Aliens arrested in ICE raid of plants; ‘disturbing’ document trend found
U.S.ImmigrationandCustomsEnforcementagentswhosweptthrough meat-processing plants in six states earlyonDec.12arrestednearly1,300 illegal aliens as part of an ongoing investigation into a massive identitytheft conspiracy.
The arrests culminated a 10month ICE investigation known as “Operation Wagon Train” that targeted workers at Swift & Co. plants in Colorado, Nebraska, Texas, Utah, IowaandMinnesota.Thosearrested included illegal aliens from Mexico, Guatemala, Honduras, El Salvador, Peru, Laos, Sudan and Ethiopia.
“Operation Wagon Train is an outgrowth of ICE’s current worksite enforcement strategy, a comprehensive approach that focuses on how illegal aliens get to our country, the ways in which they obtain identity documents allowing them to become employed, and the employers who knowingly hire them,” Homeland Security Assistant Secretary Julie L. Myers, who heads ICE, said at a press conference on Dec. 13.
“Theuseoffraudulentdocuments byillegalaliensseekingemployment has been a significant problem,” she said. “In recent years, however, this fraud has evolved into a disturbing newtrend.Now,insteadofobtaining fraudulent documents with fraudulent identities, illegal aliens are buyinggenuinedocuments”usingidentities of unwitting U.S. citizens.
Mrs.MyerssaidICEinvestigators discovered in February that Swift workers had assumed the identities ofotherstocircumventemployment- eligibility screening and uncovered evidence that hundreds of illegal aliens used stolen Social Security cards and other identity documents to gain employment.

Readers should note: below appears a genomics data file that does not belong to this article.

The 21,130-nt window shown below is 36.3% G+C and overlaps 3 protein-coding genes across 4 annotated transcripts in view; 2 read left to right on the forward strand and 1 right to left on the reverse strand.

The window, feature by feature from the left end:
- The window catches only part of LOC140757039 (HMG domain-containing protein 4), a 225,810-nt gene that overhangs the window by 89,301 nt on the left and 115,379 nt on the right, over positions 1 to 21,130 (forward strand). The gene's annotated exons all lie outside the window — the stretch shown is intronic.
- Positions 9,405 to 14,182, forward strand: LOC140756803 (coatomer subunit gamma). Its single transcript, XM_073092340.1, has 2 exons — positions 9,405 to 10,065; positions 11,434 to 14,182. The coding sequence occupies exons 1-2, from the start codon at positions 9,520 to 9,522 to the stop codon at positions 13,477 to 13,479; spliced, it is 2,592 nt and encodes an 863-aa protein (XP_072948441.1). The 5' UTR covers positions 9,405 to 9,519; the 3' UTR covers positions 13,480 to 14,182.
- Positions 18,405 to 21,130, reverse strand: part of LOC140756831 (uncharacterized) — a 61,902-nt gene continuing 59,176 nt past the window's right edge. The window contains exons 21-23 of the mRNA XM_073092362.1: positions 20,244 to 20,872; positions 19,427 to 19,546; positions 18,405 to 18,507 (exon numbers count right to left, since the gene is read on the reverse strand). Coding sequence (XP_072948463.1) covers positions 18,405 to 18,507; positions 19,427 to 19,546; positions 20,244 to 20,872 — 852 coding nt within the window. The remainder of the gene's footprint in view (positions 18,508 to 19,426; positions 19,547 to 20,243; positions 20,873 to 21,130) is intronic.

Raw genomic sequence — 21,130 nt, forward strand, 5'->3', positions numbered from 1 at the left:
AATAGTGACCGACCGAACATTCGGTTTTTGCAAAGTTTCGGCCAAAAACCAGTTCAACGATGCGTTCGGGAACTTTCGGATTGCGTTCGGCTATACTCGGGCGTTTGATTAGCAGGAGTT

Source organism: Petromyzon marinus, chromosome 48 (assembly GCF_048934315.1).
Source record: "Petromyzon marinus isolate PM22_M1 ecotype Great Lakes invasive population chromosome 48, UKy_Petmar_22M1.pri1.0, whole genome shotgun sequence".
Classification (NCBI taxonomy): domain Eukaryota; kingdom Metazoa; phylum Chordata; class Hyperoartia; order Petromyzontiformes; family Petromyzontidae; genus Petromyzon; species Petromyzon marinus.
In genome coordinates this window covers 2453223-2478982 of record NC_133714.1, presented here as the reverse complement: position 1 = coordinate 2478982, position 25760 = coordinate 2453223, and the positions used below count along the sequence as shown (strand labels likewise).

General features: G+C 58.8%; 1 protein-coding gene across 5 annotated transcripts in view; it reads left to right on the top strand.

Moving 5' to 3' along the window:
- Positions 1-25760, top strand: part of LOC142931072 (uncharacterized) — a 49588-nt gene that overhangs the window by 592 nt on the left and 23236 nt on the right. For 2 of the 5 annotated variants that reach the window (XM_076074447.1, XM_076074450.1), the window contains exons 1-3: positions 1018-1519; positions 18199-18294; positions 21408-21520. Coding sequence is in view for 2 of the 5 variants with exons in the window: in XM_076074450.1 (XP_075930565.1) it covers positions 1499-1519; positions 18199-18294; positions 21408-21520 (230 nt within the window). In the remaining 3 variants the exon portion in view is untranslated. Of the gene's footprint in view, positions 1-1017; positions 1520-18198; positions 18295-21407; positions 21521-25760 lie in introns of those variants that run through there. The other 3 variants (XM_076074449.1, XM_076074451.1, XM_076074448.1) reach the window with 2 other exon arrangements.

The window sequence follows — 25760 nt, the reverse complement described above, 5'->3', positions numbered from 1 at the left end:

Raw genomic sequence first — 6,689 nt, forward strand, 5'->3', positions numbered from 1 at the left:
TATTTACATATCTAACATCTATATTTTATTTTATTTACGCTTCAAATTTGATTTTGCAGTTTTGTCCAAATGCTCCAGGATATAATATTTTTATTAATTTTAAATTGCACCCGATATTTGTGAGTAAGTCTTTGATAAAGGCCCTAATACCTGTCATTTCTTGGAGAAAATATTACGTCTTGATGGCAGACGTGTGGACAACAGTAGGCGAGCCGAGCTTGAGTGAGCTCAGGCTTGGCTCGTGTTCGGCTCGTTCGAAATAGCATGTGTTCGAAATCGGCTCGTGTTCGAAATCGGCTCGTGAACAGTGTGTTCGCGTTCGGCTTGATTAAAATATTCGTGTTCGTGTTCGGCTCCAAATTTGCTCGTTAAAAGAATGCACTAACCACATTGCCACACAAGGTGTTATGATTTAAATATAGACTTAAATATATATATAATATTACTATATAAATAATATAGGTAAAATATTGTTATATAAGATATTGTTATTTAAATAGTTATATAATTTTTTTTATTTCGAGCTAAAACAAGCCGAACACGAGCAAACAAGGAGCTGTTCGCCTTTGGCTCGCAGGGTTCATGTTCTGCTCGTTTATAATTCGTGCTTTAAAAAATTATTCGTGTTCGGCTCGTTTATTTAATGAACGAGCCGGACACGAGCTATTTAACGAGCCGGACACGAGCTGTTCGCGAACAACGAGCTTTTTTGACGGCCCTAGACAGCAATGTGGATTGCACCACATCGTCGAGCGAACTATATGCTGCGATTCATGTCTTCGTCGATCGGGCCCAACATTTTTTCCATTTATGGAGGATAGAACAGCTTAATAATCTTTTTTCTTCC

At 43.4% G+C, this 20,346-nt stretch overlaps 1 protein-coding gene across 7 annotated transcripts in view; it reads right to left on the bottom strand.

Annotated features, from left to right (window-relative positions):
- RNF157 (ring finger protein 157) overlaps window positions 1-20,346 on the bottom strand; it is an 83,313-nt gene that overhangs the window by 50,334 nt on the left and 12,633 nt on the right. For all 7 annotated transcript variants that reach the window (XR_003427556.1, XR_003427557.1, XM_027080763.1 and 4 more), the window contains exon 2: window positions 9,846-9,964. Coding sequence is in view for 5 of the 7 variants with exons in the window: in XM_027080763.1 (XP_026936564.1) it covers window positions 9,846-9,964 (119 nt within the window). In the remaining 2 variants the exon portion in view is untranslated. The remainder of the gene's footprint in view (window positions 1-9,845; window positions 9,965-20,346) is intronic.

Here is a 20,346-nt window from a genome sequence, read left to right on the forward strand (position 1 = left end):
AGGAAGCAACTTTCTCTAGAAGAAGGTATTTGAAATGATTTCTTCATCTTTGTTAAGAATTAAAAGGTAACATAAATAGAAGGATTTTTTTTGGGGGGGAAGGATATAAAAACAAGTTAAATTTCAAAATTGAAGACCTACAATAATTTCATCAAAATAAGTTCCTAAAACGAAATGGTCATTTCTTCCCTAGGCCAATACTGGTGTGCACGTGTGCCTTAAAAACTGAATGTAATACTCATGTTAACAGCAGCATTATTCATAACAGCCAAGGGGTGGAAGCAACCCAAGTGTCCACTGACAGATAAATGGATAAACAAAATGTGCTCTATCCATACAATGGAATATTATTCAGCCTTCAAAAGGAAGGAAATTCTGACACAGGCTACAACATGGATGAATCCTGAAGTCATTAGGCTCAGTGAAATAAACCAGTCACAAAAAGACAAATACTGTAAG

The illegals, she said, obtained thedocumentsfromavarietyofdocument rings and vendors. She described identity theft as the largest andfastest-growingcrimeintheU.S.
Swift, which sought in an unsuccessful lawsuit to stop the raids, has notbeencharged.Thecompanyemploys 15,000 workers, is the nation’s third-largest beef producer and arguedthattheraidswouldcause“substantialandirreparableinjury”toits business. The suit was filed after ICE informed Swift that the agency intended to remove illegal aliens on Dec. 4.
The company, with $9 billion in sales last year, told the court that interviews it conducted with “suspect workers”priortotheraidsfoundthat between 90 percent and 95 percent were either not who their identification documents said or were not legally eligible for employment. It said 400 were terminated, quit or failed to show up.
Homeland Security Secretary Michael Chertoff, who attended the press conference, said “illegal documents are not only used by illegal migrants, but they are used by terrorists who want to get on airplanes orcriminalswhowanttopreyonour citizens.”
Of the 1,282 workers arrested on administrative immigration violations, 65 also were charged with identity theft-related charges or other criminal violations, including illegally re-entering the U.S. after having been deported. They are being processed at locations around the country for removal proceedings.
Thosechargedwithfederalcrim- inal violations will be remanded to thecustodyoftheU.S.MarshalsService pending their criminal court proceedings before a federal judge.